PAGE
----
Now, compare and contrast these figures with your situation and tell us how you feel – medical colleagues?

    Dr. Rick


  7. Love Work

    Do financial and personal success go hand in hand with doing work that you love? While I can’t cite research to prove it, there’s plenty of anecdotal evidence that this may be true. Warren Buffet, for example, claims he tap-dances to work every day.

    A recent post from a colleague on one of my professional networks took this one step further. In addition to loving your work, he suggested the ideal career includes loving the people you work with and the clients you serve.

    Sadly, I know very few people who could say all three of these concepts are part of their work. Many of them “fell into” their careers by happenstance and a good paycheck. Fear of starting all over again has kept them stuck.

    If you don’t love your job, there are two basic choices. One is to learn to “love the one you’re with;” in other words, change yourself and the environment at your current workplace. The other is to “look for somebody to love” by finding a company that offers a better fit.

    To find work and an environment you love, you may want to look for a company with a culture of building careers rather than providing jobs. Here are a few characteristics to help you identify these companies:

    1. They evaluate. The best-practices companies assess potential employees for both competency and personality. Competency evaluations are often specific to the skills needed to perform the job; some firms also include IQ and Emotional Intelligence evaluations. A plethora of personality evaluations can go a long way to help candidates and companies determine if a person is a right fit for a career or a position. A few of them are: Strengths Finder, DISC, Kolbe Index, Emergenetics, Caliper, ProScan, the Enneagram, and the Myers-Briggs Type Indicator.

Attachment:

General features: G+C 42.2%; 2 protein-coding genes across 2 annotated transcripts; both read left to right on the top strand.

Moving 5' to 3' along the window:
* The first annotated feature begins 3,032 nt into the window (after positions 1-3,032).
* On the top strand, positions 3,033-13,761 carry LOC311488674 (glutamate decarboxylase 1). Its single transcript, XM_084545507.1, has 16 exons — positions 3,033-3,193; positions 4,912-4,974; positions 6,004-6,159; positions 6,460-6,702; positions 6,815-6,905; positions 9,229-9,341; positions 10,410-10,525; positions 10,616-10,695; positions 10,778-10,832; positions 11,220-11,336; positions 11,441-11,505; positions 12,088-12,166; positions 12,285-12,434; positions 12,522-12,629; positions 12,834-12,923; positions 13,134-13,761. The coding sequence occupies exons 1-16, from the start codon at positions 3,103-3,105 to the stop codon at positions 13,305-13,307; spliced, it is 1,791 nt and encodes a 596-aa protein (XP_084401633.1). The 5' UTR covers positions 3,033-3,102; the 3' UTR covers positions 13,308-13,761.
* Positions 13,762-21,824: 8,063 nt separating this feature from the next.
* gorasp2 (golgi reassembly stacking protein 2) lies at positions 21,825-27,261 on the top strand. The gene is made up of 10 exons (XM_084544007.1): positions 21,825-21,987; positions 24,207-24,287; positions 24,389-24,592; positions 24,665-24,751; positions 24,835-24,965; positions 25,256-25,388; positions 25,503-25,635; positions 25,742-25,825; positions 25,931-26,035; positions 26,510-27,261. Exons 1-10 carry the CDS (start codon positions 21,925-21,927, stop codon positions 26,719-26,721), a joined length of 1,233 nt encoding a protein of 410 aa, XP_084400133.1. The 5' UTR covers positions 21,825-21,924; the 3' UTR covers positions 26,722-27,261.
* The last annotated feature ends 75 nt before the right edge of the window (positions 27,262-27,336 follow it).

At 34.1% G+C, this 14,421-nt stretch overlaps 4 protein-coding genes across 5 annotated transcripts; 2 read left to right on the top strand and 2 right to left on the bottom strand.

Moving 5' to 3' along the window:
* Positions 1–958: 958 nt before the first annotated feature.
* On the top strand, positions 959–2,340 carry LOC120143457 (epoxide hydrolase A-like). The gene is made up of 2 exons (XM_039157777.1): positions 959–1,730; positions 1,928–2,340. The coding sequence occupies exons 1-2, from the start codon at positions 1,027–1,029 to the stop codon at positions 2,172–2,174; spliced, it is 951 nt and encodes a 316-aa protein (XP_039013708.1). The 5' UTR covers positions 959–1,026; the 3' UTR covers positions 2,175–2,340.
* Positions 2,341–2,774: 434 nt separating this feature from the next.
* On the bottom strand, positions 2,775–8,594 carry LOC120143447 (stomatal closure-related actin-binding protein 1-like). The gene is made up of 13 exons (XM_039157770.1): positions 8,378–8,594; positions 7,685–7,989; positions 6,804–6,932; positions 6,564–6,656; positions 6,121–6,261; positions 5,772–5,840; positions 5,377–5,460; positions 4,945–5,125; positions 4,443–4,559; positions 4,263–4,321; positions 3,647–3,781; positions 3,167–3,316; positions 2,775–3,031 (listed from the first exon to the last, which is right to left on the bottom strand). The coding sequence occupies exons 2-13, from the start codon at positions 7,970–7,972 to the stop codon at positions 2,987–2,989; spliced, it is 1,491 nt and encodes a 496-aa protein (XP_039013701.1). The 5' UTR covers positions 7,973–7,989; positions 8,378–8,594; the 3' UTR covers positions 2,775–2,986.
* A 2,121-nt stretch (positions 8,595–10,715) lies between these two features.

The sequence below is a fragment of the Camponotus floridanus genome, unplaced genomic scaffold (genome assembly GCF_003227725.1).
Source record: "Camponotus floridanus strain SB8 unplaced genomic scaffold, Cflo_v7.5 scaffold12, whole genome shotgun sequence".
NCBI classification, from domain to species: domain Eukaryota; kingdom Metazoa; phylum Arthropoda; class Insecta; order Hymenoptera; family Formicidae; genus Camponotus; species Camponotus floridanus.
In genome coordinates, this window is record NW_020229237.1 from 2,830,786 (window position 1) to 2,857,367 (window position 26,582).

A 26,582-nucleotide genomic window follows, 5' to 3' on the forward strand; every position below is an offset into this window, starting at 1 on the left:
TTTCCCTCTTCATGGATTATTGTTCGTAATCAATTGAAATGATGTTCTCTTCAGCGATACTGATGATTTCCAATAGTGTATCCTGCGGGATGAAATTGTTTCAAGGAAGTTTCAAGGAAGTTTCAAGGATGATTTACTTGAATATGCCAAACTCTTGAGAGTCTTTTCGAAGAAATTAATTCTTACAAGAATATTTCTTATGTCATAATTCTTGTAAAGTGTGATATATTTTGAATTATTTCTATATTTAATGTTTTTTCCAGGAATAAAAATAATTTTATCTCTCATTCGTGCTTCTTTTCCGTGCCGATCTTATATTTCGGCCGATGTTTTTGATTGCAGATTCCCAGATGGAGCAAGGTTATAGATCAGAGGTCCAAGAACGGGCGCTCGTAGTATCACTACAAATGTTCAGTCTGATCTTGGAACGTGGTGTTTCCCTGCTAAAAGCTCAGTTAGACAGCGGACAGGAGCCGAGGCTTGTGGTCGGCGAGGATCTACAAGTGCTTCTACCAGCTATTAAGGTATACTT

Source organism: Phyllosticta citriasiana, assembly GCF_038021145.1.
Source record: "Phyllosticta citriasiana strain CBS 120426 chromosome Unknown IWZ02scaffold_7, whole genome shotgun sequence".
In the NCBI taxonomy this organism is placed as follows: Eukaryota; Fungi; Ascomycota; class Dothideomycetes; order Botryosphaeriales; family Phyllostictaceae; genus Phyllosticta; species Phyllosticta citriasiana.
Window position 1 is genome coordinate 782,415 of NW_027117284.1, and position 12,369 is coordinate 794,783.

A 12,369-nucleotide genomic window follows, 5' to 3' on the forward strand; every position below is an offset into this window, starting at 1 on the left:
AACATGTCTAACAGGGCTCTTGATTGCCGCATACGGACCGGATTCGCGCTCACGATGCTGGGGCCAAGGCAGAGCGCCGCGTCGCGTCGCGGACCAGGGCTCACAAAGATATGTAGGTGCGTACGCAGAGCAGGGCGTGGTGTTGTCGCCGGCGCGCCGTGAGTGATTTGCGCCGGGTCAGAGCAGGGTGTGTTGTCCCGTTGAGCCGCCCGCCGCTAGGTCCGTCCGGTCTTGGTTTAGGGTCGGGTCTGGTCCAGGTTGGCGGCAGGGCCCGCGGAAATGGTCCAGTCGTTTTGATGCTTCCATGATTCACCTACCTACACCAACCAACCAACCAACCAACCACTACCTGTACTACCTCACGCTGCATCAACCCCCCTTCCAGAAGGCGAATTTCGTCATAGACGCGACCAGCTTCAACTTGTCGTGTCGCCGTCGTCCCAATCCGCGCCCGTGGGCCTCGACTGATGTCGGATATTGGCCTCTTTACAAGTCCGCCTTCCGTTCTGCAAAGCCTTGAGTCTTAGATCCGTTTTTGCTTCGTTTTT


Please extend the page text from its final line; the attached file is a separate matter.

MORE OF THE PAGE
All of these evaluations have their uses. None ought to be relied upon in isolation. All can be wrong or misinterpreted. Properly aggregated and interpreted, evaluations like these can eliminate 50% of the guesswork as to whether a candidate is potentially a good fit. My firm typically uses four to six of them.

    2. They interview. While there is no tried and true test to predetermine whether a company’s culture is a fit, many best-practices companies use a tool that’s proven itself to be incredibly effective: the two-day interview. Besides job-specific sessions, this may include social gatherings and one-on-one interviews with everyone that will be on the candidate’s team.

    3. They make a team decision. Companies that underscore and protect their culture don’t leave the hiring decision up to one person. Several times in my career, after copious evaluations and interviews, a candidate I saw as a perfect fit was soundly rejected by my staff members. It didn’t mean the applicants weren’t outstanding; it meant they were not a fit for our unique culture.

    4. “It’s all about the culture.” For every job there are scores of people who can adequately execute its tasks and accountabilities. There are very few people, however, who fit the culture of the company.

    Of course, assessing whether a candidate and a company are a good fit has to come from both sides. You probably can’t tell a prospective employer, “I’d like you to complete these four personality evaluations,” but you can pay close attention to the company’s culture as you interview.

    Finding a company that fits your values, life purpose, and personality takes determination, perseverance, and time. In the long run, it’s well worth the effort to build a career that means more than a paycheck. Just make sure there’s room under your desk for your dancing shoes.

    Rick Kahler MS CFP®


  8. Fewer Americans are earning more income than their parents

    Research led by Harvard and Stanford University professors found that today’s 30-year-olds are half as likely to make more money than their parents.

    In contrast, children born in 1940 had a 92 percent chance of earning more than their parents at the same age. Some say the rise of income inequality is to blame (CNBC).